October 16, 2012 10:02:12 AM
Micah Green - firstname.lastname@example.org
STARKVILLE -- Oktibbeha County Board of Supervisors President Marvel Howard announced Monday night that he would be relinquishing his role as board president, and then seconded a successful motion that appointed District 2 Supervisor Orlando Trainer to the position.
"Being president of the board does require a tremendous amount of time," Howard said. "And at this moment, I have some other things that require my time.
"I will not in any way tone down or relinquish any of my efforts as a district supervisor and working for the people in Oktibbeha County."
Thanking the board and the public in attendance, Howard said he truly enjoyed, "every minute of every second," of his almost three years as president, and that he will continue to serve the needs of District 3.
Trainer, who was previously vice president, begins his duties immediately and will serve out the term, which will last through December; District 1 Supervisor John Montgomery was chosen to fill Trainer's position.
The board elects the positions at the beginning of each calendar year.
Prior to Howard's announcement and the subsequent changes, Trainer again brought to the board two issues he has been pushing for several months.
And, again, opposition pushed back, both to the possibility of a proposed $10 million bond issue and to the possibility of a sale analysis of Oktibbeha County Regional Medical Center.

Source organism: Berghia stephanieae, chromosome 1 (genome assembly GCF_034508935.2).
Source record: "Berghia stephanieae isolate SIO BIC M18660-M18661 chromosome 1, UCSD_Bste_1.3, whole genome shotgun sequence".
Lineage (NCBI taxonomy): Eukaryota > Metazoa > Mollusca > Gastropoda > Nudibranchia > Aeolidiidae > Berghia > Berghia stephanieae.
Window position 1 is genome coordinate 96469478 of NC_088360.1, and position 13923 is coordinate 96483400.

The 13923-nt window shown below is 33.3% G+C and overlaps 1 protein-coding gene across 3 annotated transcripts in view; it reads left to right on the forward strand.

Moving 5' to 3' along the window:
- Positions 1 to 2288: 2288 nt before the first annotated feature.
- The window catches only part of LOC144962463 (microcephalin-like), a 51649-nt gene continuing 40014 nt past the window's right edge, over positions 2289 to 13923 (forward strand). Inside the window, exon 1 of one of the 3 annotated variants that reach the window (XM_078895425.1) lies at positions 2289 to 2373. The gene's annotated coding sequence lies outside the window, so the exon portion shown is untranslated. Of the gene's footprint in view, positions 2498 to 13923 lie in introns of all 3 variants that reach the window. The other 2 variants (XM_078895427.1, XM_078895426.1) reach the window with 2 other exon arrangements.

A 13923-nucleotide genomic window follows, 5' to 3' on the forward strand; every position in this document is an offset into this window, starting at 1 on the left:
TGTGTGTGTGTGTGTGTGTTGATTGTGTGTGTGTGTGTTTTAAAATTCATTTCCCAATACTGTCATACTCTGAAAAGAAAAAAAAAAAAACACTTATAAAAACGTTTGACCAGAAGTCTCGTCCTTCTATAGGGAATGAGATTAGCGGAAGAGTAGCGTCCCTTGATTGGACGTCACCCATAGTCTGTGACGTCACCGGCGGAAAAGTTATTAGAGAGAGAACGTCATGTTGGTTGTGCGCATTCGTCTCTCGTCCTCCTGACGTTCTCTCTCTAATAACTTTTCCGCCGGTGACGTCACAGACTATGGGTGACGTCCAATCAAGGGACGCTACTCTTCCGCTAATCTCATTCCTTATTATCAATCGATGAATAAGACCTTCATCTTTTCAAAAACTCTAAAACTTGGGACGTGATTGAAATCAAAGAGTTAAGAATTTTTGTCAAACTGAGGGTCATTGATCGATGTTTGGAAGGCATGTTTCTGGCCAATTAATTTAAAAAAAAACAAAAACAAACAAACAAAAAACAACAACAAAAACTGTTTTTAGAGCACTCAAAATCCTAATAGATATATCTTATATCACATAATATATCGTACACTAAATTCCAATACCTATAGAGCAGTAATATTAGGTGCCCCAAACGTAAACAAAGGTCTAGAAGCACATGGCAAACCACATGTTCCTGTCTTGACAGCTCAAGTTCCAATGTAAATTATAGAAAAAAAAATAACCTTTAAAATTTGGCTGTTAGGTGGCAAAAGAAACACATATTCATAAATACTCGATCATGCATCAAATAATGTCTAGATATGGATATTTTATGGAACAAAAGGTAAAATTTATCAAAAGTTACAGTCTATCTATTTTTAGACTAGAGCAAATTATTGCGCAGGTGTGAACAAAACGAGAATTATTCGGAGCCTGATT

Trainer said he thinks the county could address some crucial needs with the help of a bond issue and has been lobbying for the sale or lease of the hospital since May.
No official action was taken on either item, but opinions were plentiful and, in some cases, forceful.
A proponent of keeping OCH, Frank Davis spoke during the citizen comment period and simply asked Trainer to be specific in what he thinks is wrong with healthcare in Oktibbeha County, more specifically, OCH.
Trainer said partnering with someone with more assets could help OCH obtain certificates of need for services they are currently lacking, to which many in the crowd replied, out of turn, that Trainer was wrong. Trainer told Davis he was sure that this could happen.
After the meeting Davis said, "I would not think if you have Tupelo there and Columbus here, that anyone would want to put all the things a community needs from a hospital here, when there are competitors so close."
But Trainer said that North Mississippi Regional Medical amassed almost $27 million in services for people from Oktibbeha County.
"Those are real dollars that leave with them and go to another hospital," Trainer said.
After some discussion, the board decided that Trainer could hold his own informational session, much like one held in July, and Trainer will likely invite Horne CPAs and Business Advisors, who have handled similar situations in the state.
Nothing was scheduled.
Trainer also discussed the possibility of trying to get a bond issue together before the end of the year in order to address what he called critical needs for the county.
"We need to at least test the water," Trainer said. "With about three years and a couple months left in the term, we could do something significant by the end."
Both Howard and District 4 Supervisor Daniel Jackson were outspoken in their agreement with Trainer that the county does have things that could be fixed if there was some extra cash flow, but that vagueness of Trainer's plans for the money and inevitable hike in taxes, however small, made them wary to support any bond issue.
"Before I go borrow $10 million, I want to see a specific plan that we can present to the citizens and say, 'This is what we are doing, this is how many miles of road we are paving,'" Howard said. "Let's continue to visit this and see if we can nail down something specific."
Trainer persisted, but the issue was unofficially tabled.
"We are on the unit system," he said in reference to taking sides. "Yours are yours and mine are mine. Let's put it out there and see what the public thinks."